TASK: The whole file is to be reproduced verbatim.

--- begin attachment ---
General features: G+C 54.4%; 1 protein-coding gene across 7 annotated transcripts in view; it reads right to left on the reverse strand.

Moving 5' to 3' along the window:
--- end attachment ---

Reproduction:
General features: G+C 54.4%; 1 protein-coding gene across 7 annotated transcripts in view; it reads right to left on the reverse strand.

Moving 5' to 3' along the window: